Jonathan Ervin is dying, yet he appears healthy. His doctors can’t explain it, except to say there must be a reason he’s still alive.
Ervin, a 1983 Liberty alumnus, has AIDS. And while most AIDS patients with very low T-cell numbers are ill and bedridden (T-cells are healthy cells that protect the immune system), Ervin, 46, has been able to work, attend church and do most anything else healthy people do. But he knows that could all change the instant he catches a bad cold or the flu. That’s why he’s using his time wisely to share his story of God’s forgiveness.
“It’s amazing that God is sustaining me for a season for His purpose,” Ervin said in March.
“Jonny,” as friends call him, grew up the son of a preacher in Memphis, Tenn. He earned an associate’s degree in religion from Liberty; his siblings Pam, Mike and Penny also attended LU.
He traveled through Europe with a student missions group and participated in music ministry. He always had a passion for music and longed to be a performer.
But those doors were shut many times, Ervin said. And God’s the one who shut them.
“I’ve always sung and that was my dream; I wanted to make my living singing. But I had this secret place, a place I struggled in. When I look back over my life — I don’t believe God would use an unclean vessel — doors that would almost open, shut. … When I look back now, I know why.”
The secret place
Throughout his life Ervin has “fasted, prayed, screamed, begged” for God to take away desires that, if he acted on them, would be sin.
“I first realized that I had same-sex attraction as early as second or third grade. Growing up in a preacher’s home, Christian school, Christian college, you can imagine how that would torment somebody who feels like they’re different.”
While some who live a homosexual lifestyle say it is natural to act on their desires, Ervin has always felt conviction.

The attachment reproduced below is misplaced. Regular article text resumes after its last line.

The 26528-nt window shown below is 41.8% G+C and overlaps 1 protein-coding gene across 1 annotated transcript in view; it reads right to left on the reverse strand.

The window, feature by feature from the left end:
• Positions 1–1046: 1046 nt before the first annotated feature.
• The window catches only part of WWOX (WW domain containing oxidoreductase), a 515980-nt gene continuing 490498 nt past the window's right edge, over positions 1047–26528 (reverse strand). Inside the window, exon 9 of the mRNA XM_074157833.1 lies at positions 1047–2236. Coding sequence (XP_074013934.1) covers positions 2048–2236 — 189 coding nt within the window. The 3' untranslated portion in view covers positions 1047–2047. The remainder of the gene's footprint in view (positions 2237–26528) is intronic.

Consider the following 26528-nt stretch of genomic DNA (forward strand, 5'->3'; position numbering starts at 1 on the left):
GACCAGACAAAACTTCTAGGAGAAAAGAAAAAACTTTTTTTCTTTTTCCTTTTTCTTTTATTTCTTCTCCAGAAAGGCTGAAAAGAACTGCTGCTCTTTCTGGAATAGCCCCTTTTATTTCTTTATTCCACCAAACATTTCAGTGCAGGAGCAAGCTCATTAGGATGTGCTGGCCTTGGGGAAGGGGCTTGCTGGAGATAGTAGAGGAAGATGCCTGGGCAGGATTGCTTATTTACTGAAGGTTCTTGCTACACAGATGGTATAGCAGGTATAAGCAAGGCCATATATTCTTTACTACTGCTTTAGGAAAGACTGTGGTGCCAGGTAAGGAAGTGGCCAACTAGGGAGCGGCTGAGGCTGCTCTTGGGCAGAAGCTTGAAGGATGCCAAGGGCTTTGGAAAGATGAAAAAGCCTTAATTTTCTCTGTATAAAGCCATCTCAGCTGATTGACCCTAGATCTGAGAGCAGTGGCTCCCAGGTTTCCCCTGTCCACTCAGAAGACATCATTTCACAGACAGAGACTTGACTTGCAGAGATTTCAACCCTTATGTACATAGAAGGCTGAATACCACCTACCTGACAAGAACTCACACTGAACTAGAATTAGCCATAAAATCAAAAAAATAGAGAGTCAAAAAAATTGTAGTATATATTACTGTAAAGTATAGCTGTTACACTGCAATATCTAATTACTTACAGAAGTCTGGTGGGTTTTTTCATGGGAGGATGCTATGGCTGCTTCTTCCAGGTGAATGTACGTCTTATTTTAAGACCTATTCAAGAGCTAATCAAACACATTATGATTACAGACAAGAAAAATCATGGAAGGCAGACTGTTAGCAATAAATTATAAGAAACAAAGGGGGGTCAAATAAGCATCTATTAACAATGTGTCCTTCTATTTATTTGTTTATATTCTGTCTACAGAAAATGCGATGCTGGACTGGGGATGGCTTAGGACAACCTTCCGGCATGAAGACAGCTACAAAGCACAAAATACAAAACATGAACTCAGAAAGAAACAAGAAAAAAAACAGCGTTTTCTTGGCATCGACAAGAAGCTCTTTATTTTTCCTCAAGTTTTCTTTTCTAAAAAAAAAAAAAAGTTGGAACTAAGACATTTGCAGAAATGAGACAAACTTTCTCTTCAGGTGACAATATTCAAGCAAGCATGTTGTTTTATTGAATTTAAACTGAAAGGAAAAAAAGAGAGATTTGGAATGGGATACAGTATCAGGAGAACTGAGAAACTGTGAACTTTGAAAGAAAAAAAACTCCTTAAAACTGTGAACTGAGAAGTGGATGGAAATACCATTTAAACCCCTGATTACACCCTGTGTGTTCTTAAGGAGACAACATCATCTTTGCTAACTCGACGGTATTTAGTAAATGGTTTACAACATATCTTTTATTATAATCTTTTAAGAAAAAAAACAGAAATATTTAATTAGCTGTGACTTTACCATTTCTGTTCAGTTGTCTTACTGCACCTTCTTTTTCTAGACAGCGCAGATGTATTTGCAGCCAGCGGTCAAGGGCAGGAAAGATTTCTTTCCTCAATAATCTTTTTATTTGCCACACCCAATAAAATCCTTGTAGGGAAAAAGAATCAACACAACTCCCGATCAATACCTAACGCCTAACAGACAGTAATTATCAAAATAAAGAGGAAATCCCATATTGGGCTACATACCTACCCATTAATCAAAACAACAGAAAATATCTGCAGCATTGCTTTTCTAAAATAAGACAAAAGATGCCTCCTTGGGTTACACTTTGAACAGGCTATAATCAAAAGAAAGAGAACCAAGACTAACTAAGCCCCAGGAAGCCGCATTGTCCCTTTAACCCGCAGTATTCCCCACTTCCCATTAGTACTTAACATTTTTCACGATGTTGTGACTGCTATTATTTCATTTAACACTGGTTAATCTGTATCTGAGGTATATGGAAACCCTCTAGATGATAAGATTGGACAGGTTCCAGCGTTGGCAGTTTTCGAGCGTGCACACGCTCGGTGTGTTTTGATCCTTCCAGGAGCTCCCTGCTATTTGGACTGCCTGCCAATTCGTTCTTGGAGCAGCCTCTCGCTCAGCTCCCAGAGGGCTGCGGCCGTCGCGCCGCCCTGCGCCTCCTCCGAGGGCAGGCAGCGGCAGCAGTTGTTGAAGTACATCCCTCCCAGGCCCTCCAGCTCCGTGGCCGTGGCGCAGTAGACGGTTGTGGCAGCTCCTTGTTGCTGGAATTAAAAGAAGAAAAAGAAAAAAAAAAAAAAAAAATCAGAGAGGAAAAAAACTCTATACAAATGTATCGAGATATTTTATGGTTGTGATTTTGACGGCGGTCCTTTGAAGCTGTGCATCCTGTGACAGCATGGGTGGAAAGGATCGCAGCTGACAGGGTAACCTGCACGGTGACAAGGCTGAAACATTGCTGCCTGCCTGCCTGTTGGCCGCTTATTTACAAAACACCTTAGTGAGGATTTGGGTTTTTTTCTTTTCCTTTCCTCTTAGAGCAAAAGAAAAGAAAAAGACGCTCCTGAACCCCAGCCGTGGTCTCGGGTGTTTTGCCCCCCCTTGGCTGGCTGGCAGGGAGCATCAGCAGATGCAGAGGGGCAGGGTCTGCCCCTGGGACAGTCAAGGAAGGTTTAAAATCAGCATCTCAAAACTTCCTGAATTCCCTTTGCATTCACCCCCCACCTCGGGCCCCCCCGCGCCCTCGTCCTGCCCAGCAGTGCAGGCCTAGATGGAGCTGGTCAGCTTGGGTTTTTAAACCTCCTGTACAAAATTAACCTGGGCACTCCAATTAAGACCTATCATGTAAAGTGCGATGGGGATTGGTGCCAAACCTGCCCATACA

“I knew what the Bible said about it. And it was in such conflict with my spirit — my spirit with God’s truth — and I just couldn’t accept it. But yet it was there.”
And he feels it was there since the beginning.
“I was never introduced to anything of the gay lifestyle. I had never seen pornography, nothing. I was never abused in any way. … It was just there. When I say we’re all born into a sin nature, maybe that was mine.”
He suppressed those desires from time to time with God’s strength, but then gave in during the toughest moments in his life, such as after a divorce.
“Even though this was an area God has given me victory in, when I was down, depressed because of the divorce and hurting, that temptation came back [saying] ‘Walk with me and I can show you how to feel love, comfort, and all those things again.’ … I went back and started dabbling in that again.”
For the most part, Ervin kept his homosexual past and his AIDS diagnosis a secret. Only a couple close friends and family members knew.
Then, one Sunday night last November, he shared his story with hundreds.
A public testimony
Ervin said he felt God asking him to go public a couple years ago.
“My first thought was, ‘Absolutely not, I’m not interested,’ and I just pushed it away,” he said. “Over two years’ time, my mind became consumed with it. I would feel that in the morning when I woke up, at night when I went to bed, during my workday. So finally I said, ‘OK God, if you’re really in this, if you’re asking me to go public, [you’ve] got to prove it to me.’”
That proof came in a meeting with the Rev. Jonathan Falwell in August 2007.
“I told him what had gone on behind closed doors. Without any hesitation he immediately said, ‘Maybe God wants you to speak.’ … It was confirmation. I just shivered [and thought] ‘Oh my gosh, this really was you [God].’”
So on Nov. 18, 2007, Ervin shared his testimony (a sit-down video interview with Charles Billingsley) at Thomas Road Baptist Church and sang a song about God’s forgiveness.
At the end of the service, Falwell called him back on stage for a prayer. When it was over, Ervin turned to Falwell.
“I’m up there thanking him [Falwell] for the opportunity and he said, ‘You don’t need to talk to me right now, there’s a lot of people that want to speak to you.’ So I looked down and there was a sea of people, all the way to the back of the church.’”
Ervin’s son Shaun, 20, a rising sophomore at Liberty, was there to watch his dad’s first public testimony.
“I was amazed at how responsive they were to his story and how compassionate everyone was,” Shaun Ervin said. “With something like that, I was just on pins and needles the whole time. But everything went according to God’s plan.”
Although he said it was hard to face the news of his dad’s former homosexual lifestyle and AIDS, he has come to have respect for his changed life.
“I really admire the stand for Christ that he is taking publicly,” he said.
The confession didn’t hurt their father-son bond, he said.
“It hasn’t really changed, if anything it may have brought us a little bit closer.”
A friend to the end